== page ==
IBC: Colleagues Remember Visionary Engineer Ray Dolby
The founder of Dolby Laboratories passed away at 80.
AMSTERDAM – As the exhibition portion of the International Broadcasting Convention opened on Friday, a somber mood could be felt at the booth of Dolby Laboratories following the passing of the company's iconic founder, engineer and inventor Ray Dolby, at 80.
Flowers were placed at the welcome booth with a photo of Dolby and a handwritten note that simply said "Ray Dolby — 1933-2013. With all our love."
"We have had people constantly stopping by to share stories about Ray and talk about the impact that Ray has had on the industry," said Bill Admans, Dolby's director of production and postproduction solutions.
Admans and company senior vp and CTO Craig Todd -- who worked with Dolby for more than 25 years -- recalled how their visionary leader was "one of the crowd. He didn't like to be put on a pedestal." They related that Dolby would turn his badge around at conventions so that people didn't see his name -- he preferred to just chat with customers about technology.
IBC had bestowed its highest honor, the International Honor for Excellence, to Ray Dolby back in the '90s.
Peter Owen, chair of the IBC Council, recalled that Dolby has inspired countless people from the IBC community. "Everybody knows Dolby, the company -- and the Ray Dolby behind it," he told The Hollywood Reporter.
Ray Dolby had also received Honorary Membership in the Society of Motion Picture and Television Engineers, which is the society's highest honor. "Mr. Dolby will, of course, be remembered principally for his paradigm-shifting inventions in the world of audio; in both professional and consumer fields, today's audio experience is based largely on his work in the 1960s and beyond. But it is important not to forget his enormous contributions to video, particularly video recording. Few people have had so great an impact over such a wide range of technology." said Barbara Lange, executive director of SMPTE, which is a partner in IBC.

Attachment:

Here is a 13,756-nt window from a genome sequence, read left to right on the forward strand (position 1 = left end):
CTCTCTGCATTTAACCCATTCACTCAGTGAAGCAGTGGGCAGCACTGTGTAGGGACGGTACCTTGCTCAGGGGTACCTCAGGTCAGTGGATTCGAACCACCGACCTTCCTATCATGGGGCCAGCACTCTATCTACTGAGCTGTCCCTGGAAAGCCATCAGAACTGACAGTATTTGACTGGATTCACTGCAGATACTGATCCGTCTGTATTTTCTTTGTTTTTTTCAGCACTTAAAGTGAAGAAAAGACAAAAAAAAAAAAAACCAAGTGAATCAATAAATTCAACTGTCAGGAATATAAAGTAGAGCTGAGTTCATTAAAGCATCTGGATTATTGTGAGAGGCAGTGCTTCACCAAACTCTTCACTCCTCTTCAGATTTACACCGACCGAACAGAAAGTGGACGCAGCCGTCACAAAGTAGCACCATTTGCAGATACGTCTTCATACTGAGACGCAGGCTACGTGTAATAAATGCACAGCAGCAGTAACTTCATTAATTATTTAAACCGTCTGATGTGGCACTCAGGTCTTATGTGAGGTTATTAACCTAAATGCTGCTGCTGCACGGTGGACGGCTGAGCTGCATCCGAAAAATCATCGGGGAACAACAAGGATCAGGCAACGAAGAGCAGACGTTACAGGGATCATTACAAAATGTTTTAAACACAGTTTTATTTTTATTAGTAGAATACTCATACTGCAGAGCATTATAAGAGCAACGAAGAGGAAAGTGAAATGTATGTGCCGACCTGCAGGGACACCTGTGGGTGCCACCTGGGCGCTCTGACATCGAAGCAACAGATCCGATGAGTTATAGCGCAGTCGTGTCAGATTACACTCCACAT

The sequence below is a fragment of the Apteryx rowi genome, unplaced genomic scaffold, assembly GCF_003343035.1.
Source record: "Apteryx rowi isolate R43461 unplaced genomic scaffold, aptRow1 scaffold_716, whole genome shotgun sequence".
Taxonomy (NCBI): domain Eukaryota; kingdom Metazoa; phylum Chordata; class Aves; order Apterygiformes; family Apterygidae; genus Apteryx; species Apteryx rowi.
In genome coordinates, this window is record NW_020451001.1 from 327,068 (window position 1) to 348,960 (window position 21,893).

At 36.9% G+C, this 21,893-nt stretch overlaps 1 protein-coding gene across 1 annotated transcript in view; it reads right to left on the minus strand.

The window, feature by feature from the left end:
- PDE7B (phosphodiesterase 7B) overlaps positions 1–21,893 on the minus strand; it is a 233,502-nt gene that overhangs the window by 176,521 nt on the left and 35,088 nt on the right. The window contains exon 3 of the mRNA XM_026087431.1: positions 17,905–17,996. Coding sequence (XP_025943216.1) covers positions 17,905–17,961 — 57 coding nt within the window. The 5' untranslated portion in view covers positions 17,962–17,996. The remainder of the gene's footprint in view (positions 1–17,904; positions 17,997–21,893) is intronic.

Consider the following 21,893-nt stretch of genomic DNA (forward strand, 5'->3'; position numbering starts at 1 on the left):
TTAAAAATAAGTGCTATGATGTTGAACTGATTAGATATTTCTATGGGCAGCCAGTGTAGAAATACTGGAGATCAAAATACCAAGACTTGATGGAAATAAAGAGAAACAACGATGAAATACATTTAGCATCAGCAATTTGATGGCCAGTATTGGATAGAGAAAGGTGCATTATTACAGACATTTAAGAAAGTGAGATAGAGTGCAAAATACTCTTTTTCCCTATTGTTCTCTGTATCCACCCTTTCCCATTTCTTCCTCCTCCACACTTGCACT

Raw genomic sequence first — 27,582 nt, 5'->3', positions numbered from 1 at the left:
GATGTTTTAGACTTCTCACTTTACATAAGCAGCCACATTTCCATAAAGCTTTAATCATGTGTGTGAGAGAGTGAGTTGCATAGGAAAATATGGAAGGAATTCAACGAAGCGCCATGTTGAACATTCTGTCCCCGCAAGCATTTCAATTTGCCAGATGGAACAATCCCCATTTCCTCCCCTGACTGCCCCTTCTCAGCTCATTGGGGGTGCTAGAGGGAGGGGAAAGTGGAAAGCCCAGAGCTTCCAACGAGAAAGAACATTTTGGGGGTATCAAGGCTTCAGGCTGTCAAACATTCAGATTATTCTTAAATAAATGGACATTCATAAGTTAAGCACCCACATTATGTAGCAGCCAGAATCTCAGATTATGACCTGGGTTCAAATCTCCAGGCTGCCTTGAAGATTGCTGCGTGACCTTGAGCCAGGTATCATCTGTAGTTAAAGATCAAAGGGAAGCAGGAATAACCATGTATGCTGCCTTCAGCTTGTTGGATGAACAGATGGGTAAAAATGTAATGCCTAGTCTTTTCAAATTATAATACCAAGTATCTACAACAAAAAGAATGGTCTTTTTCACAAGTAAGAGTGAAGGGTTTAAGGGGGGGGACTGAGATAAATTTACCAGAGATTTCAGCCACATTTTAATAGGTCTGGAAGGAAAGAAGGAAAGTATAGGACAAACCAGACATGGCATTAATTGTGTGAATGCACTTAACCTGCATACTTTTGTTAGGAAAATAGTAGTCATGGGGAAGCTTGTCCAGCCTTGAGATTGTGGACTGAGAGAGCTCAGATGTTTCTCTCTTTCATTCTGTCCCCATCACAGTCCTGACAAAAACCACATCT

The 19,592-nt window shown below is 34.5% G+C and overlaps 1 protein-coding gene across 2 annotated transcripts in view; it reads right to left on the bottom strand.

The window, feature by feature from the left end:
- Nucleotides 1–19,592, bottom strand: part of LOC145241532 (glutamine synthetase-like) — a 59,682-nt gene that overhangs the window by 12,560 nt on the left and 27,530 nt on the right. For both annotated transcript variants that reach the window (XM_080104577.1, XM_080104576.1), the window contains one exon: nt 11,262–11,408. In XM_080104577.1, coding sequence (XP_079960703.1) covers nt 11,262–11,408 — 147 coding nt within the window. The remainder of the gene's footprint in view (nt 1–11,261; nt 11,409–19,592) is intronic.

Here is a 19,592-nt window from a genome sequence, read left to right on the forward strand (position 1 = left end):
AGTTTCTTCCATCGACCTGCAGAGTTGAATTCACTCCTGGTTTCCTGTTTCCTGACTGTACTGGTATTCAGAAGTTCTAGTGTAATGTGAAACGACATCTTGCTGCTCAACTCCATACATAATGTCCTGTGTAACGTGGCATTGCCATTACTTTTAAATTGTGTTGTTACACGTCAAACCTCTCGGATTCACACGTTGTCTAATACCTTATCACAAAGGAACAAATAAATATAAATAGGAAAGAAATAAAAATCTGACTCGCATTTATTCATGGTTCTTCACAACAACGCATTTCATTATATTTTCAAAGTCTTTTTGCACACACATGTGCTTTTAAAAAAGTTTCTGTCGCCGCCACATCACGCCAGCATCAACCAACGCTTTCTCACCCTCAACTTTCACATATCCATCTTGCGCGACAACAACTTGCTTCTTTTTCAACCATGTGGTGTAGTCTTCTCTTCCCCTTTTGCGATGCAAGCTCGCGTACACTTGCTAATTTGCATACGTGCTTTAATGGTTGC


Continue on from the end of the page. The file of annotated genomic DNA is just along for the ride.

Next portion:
Dolby founded Dolby Laboratories in 1965, and his pioneering work in noise reduction and surround sound led to the development of many technologies, for which he holds more than 50 U.S. patents. Dolby has received countless honors including an Oscar, several Emmys, a Grammy, the Berlinale Camera Award, as well as the National Medal of Technology from President Clinton and the Order of the British Empire (O.B.E.) by Queen Elizabeth II.
Last year, the auditorium at Hollywood & Highland was renamed the Dolby Theatre and the ballroom became the Ray Dolby Ballroom.
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